David Bailey’s 1961 photograph of Ted Hughes and Sylvia Plath, sold for £10,000 at Sotheby’s.

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Offered together with photographs and other items – even a rolling pin – the group of just 55 lots raised almost £778,000, including premiums.

The most expensive of them at the July 9-21 sale, at £35,000, was an album containing close on 200 family photographs dating from 1957-62.

Arranged in chronological order, the images for the first 32pp are accompanied by captions added in white ink by Plath, though later captions were added by Hughes.

The photograph of the couple reproduced with this report, however, was one taken in 1961 by David Bailey. Inscribed by Plath, it sold (in company with another press photo) at £10,000.

Lengthy letters

It was Plath’s lengthy letters to Hughes that were the real strength of the sale and three lots in this category each reached £24,000.

In one of them, a typed letter dated October 1956, she fulminates against the English literary scene following a rejection of Hughes’ fables by people who are “narrow, bigoted, and just plain ignorant” but, prompted by an article in the New Yorker and rumours about the mental health and confinement of JD Salinger, she goes on to make her own comments on madness and art.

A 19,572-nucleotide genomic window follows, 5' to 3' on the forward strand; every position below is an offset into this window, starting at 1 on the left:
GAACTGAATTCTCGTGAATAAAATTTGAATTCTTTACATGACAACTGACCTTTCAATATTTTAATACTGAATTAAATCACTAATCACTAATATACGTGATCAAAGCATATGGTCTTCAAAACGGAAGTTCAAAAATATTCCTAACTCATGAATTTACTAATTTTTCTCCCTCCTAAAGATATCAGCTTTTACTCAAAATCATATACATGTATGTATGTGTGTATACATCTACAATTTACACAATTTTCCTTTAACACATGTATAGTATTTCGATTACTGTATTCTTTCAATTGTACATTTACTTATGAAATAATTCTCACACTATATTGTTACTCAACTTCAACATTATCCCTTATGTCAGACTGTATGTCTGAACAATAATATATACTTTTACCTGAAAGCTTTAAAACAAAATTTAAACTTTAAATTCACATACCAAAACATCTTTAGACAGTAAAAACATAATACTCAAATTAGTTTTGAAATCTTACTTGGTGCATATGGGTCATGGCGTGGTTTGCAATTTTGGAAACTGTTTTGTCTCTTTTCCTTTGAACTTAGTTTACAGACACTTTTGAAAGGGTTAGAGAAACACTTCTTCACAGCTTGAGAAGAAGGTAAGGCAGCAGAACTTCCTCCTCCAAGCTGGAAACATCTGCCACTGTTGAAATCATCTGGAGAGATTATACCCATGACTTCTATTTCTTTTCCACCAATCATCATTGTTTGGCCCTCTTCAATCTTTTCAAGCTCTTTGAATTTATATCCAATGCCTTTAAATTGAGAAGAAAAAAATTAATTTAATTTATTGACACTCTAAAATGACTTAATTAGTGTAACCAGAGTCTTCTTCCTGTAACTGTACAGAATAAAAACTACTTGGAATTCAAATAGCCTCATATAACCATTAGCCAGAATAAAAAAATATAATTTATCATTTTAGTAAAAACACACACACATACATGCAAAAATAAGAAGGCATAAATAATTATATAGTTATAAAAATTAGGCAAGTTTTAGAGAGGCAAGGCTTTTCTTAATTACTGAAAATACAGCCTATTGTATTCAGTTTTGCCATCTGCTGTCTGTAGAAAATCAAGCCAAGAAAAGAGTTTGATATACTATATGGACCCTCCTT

“I am sure insanity is the most necessary state for a fine artist – that ‘divine madness’ where the terror & piercing insights he has daily are not locked in retreat or raving but made into works of art; a kind of flickering wild light of susceptibility playing over psychic states which, if frozen, would become intolerable and result in madness.”


Drawn shortly after their marriage, and perhaps while on their honeymoon, this head and shoulders sketch that Sylvia made of Ted Hughes was sold at £17,000 by Sotheby’s.

Living arrangement

Domestic matters prompted a very different letter of October 1956 that trebled the low estimate in selling at £22,000.

Plath tells Hughes “it is a simply a sin not to live with you”. As the cataloguer noted, the couple’s decision to live apart for the 1956-57 academic year had been made primarily out of fear that Plath would lose her Fulbright scholarship if she admitted to being married, but after three weeks apart both found their separation intolerable.

The greatest increase on estimate in the sale came with the appearance of a lot that offered a group of 33 typed recipe cards, some produced by Plath and others by her mother. Together with a rolling pin incised with decorative figures, the lot was estimated at £800-1200 but sold at £16,000.

Plath often mentioned her love for cooking and baking in her journals and elsewhere – and as Sotheby’s noted, she read some favourite cookbooks like novels.